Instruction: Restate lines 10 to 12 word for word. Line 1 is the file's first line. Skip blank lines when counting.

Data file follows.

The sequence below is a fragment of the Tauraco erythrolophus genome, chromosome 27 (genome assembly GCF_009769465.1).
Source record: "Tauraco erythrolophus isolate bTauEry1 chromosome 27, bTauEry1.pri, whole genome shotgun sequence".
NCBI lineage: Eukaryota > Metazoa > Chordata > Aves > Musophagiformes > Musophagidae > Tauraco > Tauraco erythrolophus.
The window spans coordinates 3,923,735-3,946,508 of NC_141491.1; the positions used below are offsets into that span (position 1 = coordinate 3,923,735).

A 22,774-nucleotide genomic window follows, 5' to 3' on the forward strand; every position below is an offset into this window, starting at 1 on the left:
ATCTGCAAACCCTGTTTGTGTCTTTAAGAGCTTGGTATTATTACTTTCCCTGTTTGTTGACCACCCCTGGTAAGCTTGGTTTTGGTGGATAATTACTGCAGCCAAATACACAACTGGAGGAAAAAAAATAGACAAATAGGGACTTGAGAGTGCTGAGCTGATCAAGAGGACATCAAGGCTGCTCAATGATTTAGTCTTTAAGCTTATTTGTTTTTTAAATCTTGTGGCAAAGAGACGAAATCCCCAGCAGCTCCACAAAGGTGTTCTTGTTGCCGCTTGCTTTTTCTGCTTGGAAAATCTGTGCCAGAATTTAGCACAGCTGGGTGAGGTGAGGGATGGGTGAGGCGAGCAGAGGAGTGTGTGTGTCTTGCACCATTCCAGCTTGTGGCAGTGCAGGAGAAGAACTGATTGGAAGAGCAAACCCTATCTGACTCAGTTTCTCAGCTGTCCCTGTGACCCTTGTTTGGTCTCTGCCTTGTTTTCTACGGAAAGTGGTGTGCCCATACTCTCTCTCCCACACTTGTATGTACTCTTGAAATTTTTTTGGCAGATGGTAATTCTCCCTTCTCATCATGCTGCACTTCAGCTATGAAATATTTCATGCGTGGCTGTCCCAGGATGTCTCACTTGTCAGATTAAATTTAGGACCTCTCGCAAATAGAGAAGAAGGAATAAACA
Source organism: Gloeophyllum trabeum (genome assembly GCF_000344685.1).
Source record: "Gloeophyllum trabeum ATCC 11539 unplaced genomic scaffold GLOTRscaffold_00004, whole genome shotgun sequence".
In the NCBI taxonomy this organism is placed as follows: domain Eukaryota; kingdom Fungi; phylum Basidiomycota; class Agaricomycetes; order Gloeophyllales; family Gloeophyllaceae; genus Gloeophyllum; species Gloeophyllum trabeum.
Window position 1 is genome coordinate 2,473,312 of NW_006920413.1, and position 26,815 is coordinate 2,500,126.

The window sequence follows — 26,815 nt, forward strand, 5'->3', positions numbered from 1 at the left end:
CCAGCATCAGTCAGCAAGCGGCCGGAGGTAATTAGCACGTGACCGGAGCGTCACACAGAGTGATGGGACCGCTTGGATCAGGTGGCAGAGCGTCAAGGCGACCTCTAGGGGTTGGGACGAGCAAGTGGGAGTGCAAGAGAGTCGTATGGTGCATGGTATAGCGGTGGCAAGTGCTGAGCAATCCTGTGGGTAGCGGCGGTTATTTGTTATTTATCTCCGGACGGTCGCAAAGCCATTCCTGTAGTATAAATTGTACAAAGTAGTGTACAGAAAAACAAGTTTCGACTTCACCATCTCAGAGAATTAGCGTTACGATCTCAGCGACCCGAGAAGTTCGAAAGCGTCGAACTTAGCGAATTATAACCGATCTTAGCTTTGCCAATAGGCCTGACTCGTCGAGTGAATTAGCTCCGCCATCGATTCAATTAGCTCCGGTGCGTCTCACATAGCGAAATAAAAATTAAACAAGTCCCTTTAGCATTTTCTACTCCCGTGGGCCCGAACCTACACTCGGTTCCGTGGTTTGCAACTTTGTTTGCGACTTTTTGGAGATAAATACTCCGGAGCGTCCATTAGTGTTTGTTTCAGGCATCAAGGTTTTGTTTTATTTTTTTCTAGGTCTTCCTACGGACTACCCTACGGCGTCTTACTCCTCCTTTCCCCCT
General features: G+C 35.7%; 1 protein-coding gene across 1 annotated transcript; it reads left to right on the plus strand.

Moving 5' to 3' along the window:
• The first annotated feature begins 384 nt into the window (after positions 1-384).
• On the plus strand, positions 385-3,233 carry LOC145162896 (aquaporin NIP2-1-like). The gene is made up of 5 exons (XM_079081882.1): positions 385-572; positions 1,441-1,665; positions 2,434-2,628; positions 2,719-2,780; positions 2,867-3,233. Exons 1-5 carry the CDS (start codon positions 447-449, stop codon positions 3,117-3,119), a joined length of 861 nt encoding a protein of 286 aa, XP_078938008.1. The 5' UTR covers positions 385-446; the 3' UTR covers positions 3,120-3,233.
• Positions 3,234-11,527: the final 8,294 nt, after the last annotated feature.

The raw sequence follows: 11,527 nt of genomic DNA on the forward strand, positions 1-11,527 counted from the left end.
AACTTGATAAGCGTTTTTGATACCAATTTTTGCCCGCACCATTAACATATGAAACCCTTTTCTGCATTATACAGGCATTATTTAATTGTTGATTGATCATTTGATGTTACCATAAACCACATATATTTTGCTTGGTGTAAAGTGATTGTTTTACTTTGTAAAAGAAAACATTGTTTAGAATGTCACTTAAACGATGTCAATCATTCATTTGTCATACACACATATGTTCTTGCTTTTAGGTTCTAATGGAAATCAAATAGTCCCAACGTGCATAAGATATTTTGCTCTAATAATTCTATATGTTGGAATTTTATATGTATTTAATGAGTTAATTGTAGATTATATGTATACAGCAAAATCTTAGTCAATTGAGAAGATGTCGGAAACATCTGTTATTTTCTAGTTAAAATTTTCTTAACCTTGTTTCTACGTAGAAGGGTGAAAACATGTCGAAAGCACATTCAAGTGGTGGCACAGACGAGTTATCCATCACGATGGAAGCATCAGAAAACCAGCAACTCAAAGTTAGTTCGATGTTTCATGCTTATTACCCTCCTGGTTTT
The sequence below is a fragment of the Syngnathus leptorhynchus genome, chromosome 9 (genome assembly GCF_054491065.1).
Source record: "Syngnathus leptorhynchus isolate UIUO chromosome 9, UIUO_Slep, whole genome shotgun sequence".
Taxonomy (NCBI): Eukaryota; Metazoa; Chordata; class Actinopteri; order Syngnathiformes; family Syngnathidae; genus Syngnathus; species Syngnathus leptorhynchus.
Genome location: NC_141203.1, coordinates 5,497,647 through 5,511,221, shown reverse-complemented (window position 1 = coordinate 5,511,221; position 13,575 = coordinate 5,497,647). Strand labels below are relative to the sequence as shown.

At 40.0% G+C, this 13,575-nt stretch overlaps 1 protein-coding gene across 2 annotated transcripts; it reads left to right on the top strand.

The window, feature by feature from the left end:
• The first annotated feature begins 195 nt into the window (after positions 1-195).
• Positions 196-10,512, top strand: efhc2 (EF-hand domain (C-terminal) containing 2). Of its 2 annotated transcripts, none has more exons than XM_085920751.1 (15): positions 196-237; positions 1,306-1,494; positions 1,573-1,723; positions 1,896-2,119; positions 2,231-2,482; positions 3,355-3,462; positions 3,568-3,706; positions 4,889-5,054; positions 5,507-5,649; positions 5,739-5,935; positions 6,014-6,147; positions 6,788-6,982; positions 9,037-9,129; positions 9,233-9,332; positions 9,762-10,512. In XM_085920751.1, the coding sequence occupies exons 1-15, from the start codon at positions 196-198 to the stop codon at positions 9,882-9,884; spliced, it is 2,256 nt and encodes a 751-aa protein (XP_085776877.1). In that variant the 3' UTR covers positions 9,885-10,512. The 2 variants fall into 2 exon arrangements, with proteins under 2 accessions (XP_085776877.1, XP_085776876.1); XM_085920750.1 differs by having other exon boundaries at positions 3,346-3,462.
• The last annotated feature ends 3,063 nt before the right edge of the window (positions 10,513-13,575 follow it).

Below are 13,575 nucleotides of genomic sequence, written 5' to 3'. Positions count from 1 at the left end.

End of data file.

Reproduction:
Window position 1 is genome coordinate 2,473,312 of NW_006920413.1, and position 26,815 is coordinate 2,500,126.

The window sequence follows — 26,815 nt, forward strand, 5'->3', positions numbered from 1 at the left end:
CCAGCATCAGTCAGCAAGCGGCCGGAGGTAATTAGCACGTGACCGGAGCGTCACACAGAGTGATGGGACCGCTTGGATCAGGTGGCAGAGCGTCAAGGCGACCTCTAGGGGTTGGGACGAGCAAGTGGGAGTGCAAGAGAGTCGTATGGTGCATGGTATAGCGGTGGCAAGTGCTGAGCAATCCTGTGGGTAGCGGCGGTTATTTGTTATTTATCTCCGGACGGTCGCAAAGCCATTCCTGTAGTATAAATTGTACAAAGTAGTGTACAGAAAAACAAGTTTCGACTTCACCATCTCAGAGAATTAGCGTTACGATCTCAGCGACCCGAGAAGTTCGAAAGCGTCGAACTTAGCGAATTATAACCGATCTTAGCTTTGCCAATAGGCCTGACTCGTCGAGTGAATTAGCTCCGCCATCGATTCAATTAGCTCCGGTGCGTCTCACATAGCGAAATAAAAATTAAACAAGTCCCTTTAGCATTTTCTACTCCCGTGGGCCCGAACCTACACTCGGTTCCGTGGTTTGCAACTTTGTTTGCGACTTTTTGGAGATAAATACTCCGGAGCGTCCATTAGTGTTTGTTTCAGGCATCAAGGTTTTGTTTTATTTTTTTCTAGGTCTTCCTACGGACTACCCTACGGCGTCTTACTCCTCCTTTCCCCCT